From the very start, it's clear that he's trying to make "main-stream" Christians uncomfortable:
A cigaretteThe whole album is full of subtle, piercing observations like this. This one sums up the whole album:
To keep you warm
Praise the Lord!
And April Fifth was freezing.The words and folk instruments paint the pictures and emotion in such a way that you can't help feel empathy for the people he's writing about... and meanwhile feel shame that you haven't already done anything about it.
Alison had lost her coat,
And St. Jude's Cathedral
— "Jesus on the Sidewalk"
Nagel himself describes the album like this:
I wrote these songs while struggling with some difficult ideas about the Kingdom of God based mainly on experiences I've had with some homeless folks in dallas, conversations with ryan, and reading these books: Jesus for President, Jesus on the Non-violent Revolution, Does God Need the Church?, Politics of Jesus, Prophetic Imagination.While the songwriting takes center stage, the music is no slouch. The main instruments are his voice, acoustic guitar, an old analog synth, accordian, possibly a harmonica, and various percussion (shakers, thighs, etc.). Possibly the thing he does best is let the words step aside and allow the reeds in the accordian weep for us. The same technique in "Leaves" gives us space to be happy... as though we're floating quietly down a stream. It's full of haunting, singable melodies. However, some of the songs have a little too much space, and it's hard to pay attention (e.g. "Jesus on the Sidewalk" develops very slowly).
My favorite songs on this album are "Leaves (Intermission)" and "Following a Speck." Leaves is a beautiful love song that also gives us a much needed break from the heavy subject of the album. In "Following a Speck," the song just has a way to make you want to move. This is the first time I've heard Nagel play slide guitar — anywhere. It's a welcome compliment to his musical arsenal.
This isn't an album for everyone. It's well crafted, prophetic, political, and folky — and a lot of people will have trouble paying attention to this album. It's not immediately accessible like his other songs (e.g. "Robot"). In many ways, the structure and techniques used on the album remind me of David Crowder*Band's "A Collision."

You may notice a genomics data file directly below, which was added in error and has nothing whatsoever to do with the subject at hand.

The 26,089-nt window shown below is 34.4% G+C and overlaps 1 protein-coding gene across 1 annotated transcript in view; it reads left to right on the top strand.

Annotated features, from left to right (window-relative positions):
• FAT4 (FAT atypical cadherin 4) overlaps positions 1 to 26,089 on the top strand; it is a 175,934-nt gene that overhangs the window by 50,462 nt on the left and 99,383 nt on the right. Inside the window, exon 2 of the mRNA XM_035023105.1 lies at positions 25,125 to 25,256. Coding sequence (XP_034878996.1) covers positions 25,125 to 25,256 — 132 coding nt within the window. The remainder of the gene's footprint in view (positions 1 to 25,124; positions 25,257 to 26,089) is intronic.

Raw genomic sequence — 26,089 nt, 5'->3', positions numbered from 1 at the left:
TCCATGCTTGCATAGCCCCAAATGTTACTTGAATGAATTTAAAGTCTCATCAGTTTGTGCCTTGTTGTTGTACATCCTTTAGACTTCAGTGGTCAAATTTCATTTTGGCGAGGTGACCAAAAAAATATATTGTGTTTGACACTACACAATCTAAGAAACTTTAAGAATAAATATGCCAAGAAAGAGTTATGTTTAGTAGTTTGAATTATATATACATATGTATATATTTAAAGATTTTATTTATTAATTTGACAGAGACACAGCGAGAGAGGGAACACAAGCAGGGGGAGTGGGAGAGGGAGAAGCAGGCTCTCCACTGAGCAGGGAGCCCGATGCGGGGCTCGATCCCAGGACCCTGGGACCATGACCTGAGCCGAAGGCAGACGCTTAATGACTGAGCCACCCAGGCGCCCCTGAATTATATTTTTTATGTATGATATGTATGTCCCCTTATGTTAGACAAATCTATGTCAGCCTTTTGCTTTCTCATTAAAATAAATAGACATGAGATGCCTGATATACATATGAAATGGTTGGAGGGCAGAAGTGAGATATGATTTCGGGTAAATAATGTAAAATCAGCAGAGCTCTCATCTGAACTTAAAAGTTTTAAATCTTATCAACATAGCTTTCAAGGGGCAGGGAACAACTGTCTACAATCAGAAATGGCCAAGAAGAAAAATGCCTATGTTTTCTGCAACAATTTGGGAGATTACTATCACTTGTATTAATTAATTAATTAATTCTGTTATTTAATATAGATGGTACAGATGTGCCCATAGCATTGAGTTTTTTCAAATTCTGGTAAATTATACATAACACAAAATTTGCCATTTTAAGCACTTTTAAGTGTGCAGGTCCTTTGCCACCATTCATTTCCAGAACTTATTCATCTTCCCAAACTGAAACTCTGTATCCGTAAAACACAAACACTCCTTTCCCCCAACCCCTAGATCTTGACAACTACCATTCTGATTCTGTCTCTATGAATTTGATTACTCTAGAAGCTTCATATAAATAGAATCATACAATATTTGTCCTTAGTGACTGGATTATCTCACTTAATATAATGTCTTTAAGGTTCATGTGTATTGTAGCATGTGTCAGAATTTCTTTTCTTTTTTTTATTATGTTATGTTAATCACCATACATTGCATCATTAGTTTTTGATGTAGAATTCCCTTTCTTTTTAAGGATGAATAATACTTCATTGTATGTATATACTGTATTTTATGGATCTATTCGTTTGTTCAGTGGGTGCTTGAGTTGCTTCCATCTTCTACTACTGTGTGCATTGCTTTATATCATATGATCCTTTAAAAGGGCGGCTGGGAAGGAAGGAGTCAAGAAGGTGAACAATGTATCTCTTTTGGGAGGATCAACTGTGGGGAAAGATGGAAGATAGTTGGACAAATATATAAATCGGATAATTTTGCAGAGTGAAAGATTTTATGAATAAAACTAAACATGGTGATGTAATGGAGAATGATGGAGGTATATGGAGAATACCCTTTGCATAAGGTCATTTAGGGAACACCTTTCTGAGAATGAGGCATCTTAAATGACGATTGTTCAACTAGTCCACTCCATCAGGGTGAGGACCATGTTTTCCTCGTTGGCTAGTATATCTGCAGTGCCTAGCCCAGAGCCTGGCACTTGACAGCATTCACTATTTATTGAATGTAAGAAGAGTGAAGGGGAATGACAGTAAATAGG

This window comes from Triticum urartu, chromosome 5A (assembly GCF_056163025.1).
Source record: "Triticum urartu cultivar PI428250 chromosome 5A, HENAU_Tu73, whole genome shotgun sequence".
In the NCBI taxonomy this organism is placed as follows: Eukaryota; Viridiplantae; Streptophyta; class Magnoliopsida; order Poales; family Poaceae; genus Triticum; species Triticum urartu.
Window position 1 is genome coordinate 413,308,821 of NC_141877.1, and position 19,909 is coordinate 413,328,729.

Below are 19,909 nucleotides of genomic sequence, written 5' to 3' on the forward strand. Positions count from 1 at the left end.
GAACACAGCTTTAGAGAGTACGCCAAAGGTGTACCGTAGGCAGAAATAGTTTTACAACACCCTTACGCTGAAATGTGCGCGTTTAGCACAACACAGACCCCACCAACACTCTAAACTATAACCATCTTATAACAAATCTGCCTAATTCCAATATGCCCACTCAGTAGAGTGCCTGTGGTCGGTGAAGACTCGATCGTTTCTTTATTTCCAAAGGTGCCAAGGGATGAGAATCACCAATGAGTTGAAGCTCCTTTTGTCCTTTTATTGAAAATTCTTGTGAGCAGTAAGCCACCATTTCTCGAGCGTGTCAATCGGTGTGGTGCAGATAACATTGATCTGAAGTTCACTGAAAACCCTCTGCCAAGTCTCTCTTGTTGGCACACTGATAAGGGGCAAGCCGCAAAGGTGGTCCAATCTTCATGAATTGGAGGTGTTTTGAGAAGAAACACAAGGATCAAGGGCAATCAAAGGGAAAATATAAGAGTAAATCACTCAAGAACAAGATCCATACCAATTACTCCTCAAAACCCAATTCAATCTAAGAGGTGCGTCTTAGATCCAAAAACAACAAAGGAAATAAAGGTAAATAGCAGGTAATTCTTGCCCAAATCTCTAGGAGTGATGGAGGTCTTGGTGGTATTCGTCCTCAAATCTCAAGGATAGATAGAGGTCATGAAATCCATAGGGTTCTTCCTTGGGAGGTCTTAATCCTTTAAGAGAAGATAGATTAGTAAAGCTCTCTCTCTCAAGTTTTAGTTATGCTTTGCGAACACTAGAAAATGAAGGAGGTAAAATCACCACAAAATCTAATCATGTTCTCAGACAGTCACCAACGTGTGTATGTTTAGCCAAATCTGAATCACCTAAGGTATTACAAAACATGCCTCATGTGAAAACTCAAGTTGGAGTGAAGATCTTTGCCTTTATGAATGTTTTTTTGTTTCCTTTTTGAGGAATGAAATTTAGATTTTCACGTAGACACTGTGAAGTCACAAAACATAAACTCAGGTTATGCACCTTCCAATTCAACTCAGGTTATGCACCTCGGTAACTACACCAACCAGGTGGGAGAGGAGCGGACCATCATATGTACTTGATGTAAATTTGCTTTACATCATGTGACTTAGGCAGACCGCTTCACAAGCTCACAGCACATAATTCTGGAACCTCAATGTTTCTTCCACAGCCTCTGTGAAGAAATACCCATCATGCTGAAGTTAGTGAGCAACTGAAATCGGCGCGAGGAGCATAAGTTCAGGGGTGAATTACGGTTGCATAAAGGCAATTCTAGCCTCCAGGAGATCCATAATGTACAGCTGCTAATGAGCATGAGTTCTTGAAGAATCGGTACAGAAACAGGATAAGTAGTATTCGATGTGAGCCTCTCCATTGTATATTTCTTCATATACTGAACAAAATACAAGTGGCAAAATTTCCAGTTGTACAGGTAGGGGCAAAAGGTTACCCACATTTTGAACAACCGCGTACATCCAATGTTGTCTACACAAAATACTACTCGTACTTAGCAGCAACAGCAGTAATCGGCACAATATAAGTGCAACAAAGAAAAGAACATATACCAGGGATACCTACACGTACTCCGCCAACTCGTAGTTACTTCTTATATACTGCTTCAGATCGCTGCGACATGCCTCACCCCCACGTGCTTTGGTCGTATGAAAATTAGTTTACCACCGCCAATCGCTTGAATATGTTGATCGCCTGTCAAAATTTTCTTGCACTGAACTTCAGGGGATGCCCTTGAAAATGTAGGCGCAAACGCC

The entire album was recorded on 4-track analog tape... which is sometimes hard to believe with the detail that is put into it. For example, Nagel's voice is recorded with a "room" sound in several songs where it fits well (e.g. "Noise, Noise..."). Other songs have a very tight vocal recording that fits those songs well (e.g. "Alison").
However, because the music on this album is slower and has a lot more space, the 4-track is more of a limitation than a feature. Many of the rich tones and combinations sound like they're coming to us from a transistor radio. With all the pregnant melodies and instrument combinations, it's like we're missing out on something that is much more grand.
This is an excellent piece of art. Any music lover should take advantage of the free download this and listen at least once. If you like it, go back and pay for another. :-) People who like lo-fi songwriting (like Bob Dylan, Jon Foreman, Bruce Springsteen, Jewel, etc.) are more likely to enjoy this album.
[image] http://airstripone.wordpress.com/2007/04/19/haringey-are-assholes-says-local/ Shamelessly used without permission.
 Full disclosure: I'm priviledged to call Michael Nagel a personal friend... but I promise I'm not pulling any punches. :-)
 In his collection "Fuzzy Comotion" , the 4-track analog added charm to the songs.